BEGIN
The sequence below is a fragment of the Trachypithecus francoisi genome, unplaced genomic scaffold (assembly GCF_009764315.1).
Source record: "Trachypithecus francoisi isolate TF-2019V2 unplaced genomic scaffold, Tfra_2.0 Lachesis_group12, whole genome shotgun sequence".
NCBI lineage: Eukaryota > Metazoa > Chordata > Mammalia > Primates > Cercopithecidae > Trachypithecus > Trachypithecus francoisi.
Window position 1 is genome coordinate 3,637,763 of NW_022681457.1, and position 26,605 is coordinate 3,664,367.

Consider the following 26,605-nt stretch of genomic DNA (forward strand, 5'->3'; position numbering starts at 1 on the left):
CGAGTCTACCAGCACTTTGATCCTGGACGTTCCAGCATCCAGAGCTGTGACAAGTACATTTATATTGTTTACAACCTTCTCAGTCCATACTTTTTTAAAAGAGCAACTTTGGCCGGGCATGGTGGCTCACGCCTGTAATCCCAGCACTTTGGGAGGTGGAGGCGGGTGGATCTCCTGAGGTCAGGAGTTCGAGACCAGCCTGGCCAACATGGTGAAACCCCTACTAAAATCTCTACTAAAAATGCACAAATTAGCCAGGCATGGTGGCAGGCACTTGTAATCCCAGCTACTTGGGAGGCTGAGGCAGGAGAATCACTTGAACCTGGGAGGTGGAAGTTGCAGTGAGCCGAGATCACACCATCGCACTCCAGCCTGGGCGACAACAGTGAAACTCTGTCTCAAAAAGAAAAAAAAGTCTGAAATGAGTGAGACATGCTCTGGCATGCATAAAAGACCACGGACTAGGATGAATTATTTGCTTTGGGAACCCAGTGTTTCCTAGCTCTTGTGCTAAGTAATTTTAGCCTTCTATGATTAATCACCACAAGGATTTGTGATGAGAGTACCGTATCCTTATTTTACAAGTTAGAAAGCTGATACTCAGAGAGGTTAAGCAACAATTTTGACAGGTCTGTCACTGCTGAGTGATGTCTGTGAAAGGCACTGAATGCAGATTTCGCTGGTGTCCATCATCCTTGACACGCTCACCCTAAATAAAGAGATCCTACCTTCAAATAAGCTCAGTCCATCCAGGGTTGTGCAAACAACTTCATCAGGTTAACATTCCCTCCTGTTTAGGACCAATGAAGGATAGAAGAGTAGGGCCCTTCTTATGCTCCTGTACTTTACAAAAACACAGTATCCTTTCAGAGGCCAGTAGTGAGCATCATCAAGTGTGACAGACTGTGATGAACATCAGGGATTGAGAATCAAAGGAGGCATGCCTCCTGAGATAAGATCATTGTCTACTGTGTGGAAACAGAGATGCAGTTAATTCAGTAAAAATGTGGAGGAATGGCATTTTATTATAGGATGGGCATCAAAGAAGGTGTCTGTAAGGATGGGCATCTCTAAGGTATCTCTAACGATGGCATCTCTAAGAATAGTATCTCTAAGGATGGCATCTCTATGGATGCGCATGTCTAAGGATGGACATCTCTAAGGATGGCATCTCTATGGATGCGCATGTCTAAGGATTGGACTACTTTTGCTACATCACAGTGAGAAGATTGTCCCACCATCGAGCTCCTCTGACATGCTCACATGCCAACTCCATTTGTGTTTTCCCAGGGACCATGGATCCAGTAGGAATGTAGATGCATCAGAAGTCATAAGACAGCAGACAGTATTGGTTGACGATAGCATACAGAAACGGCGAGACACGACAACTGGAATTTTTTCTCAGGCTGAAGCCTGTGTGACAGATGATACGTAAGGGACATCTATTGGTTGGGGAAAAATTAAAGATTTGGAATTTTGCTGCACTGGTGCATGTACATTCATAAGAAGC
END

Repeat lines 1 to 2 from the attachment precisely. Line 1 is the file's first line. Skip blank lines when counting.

The sequence below is a fragment of the Trachypithecus francoisi genome, unplaced genomic scaffold (assembly GCF_009764315.1).
Source record: "Trachypithecus francoisi isolate TF-2019V2 unplaced genomic scaffold, Tfra_2.0 Lachesis_group12, whole genome shotgun sequence".